Every comment that Grayling makes sounds sooo childish, I don't know why those asking him question about this omnishambles don't just dismiss him. How can he continue to get away with it and now names out of a hat fucking shyte. What next?, All I can say is that I have never felt so low as I do now working for the Probation Service and I really don't know what I am doing anymore battling with delius and oasys everyday along with all the LIES.

******
25 years' service/experience/sentence - goodness knows how much spent on training - plaudits from high court judges and others about quality of work with high risk and highly complex cases - now CRC, no explanation beyond the "11/11" response. Having to endure being managed by young thrusting ambitious eager people with blinkers fixed and eyes on the £££s.

Would rather shove a barbed implement into my genitalia than go back to work next week. However, a direct debit of blood, piss and pain don't impress HSBC. Thanks, Chris. Now, given you've been creaming your pants about bidders, why don't you have the good grace to tell us who has bid for where? It won't affect their final sealed bids, but it might help staff decide whether to fuck off sharpish.


*******
Anon 20.30, I felt the same fighting the process with both managers, colleagues and ACEs, no one gave a shit. I'm still the same will never bow down to the disseminating of our service, but just like you I did not get heard especially by those picked out of the hat to be in NPS. I am waiting to be made redundant I hate what has happened to the service and to some of the people whom I thought I could rely on after years of working with them. The British colonial way of divide and rule has worked for centuries but I didn't think the people who work in Probation would fall for it, I thought we all knew better and fought against it, but it continues to be good tool.

*******
Our NPS teams are in tatters. We are in survival mode - not even managing to do the bare minimum. Court processes are a disaster. Allocations are all over the place. Many staff have gone off with long sick notes, others have decided it's a good time to have babies (and probably won't come back). It is unsafe. People's personal resources are running out. It's an unbelievable shambles, so news that names were drawn out of a hat is not a surprise. I can't see CG lasting much longer, he's an idiot for all to see, but the damage is done.

*******
My grievances are ongoing and I'm in touch with a solicitor. I haven't given up just yet.

*******
Signed off with work related stress, I went to GP today. Locum, so I had to start the whole sorry story again. Mid account, she asked where I worked. "Probation Service" I said. Her face fell. "Stay away" she said, scribbling.

53 comments:

  1. Thank you for continuing to publish the reality of what is happening all over the country. I have been updating my (Tory) MP on a weekly basis and will be meeting her this Monday to give my personal evidence of the meltdown taking place.

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  2. Probation Officer5 July 2014 at 08:50

    As I said yesterday, what an awful state of affairs. This confirms what were suspected. It's bad enough Trusts we required to do this, even worse they actually did it. It also confirms my fear all along that we are simply moving towards an outcome that has long been decided.

    Our problem is that there have been many expected and actual dodgy decisions made along the way and not getting enough coverage to stop the TR train. From the outset there should have been a Napo/Unison strike with staff in all offices, AP, Prison OMU's etc walking out. They should have had the POA, PCA and PA fully on board with all walking out too and vocal against TR. With every prison, AP and probation office empty the government would have stepped back. When the govt tried to privatise child protection the leading academics petitioned the govt with a letter signed by many, where were they when TR arrived? Sadiq Khan this week said he wants to hand over young offenders to YOTs when in my experience probation do a very good job with this age group, with many of our staff trained in social work, have worked in YOTs. As with most of the current, not a single word has been said against Khan's nonsense, and let's not forget its Labour who introduced privatisation in the first place.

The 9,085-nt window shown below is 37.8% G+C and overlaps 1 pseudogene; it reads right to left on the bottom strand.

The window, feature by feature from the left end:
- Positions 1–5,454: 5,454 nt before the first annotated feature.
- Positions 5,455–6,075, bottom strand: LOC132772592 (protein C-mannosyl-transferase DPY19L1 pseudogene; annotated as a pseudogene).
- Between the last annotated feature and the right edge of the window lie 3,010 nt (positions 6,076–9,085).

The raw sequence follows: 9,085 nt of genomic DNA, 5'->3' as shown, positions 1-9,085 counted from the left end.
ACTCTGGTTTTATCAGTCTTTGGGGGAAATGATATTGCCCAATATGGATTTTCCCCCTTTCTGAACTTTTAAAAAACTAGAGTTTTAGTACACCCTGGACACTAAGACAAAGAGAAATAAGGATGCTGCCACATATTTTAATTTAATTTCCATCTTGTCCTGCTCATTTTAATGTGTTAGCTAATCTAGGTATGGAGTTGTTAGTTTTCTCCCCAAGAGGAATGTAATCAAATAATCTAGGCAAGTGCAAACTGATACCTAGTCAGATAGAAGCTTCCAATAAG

Then they came for probation - and there was no one to speak for us!

    http://offendersupervision.blogspot.co.uk/2014/07/then-they-came-for-probation-and-there.html?m=1


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    1. Probation Officer - you are absolutely right and there will be a time to conduct an extensive post mortem - but may I suggest we put our effort into thinking up cunning ways to derail the TR omnishambles instead? I know that's an oxymoron, but I think we all know what I mean.

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    2. Jim what about a mass walk out, legal challenge and a lengthy strike action. Enough people read this blog for us all to support each other in this, if we all walked out they can't sack us they will have no staff, and lets face it there's not a pool of staff they can turn to that can do our job.

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    3. Sorry forgot to add it doesn't have to be "cunning", we can take direct action. "Cunning" hasn't seemed to work.

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    4. I really don't think there is a simple 'silver bullet' solution and we've been over the business of a strike or walkout numerous times - it simply won't get widespread support. It has to be lots of individual actions, including putting pressure on union officials to keep the fight going on a whole range of fronts including Judicial Review and Parliamentary action.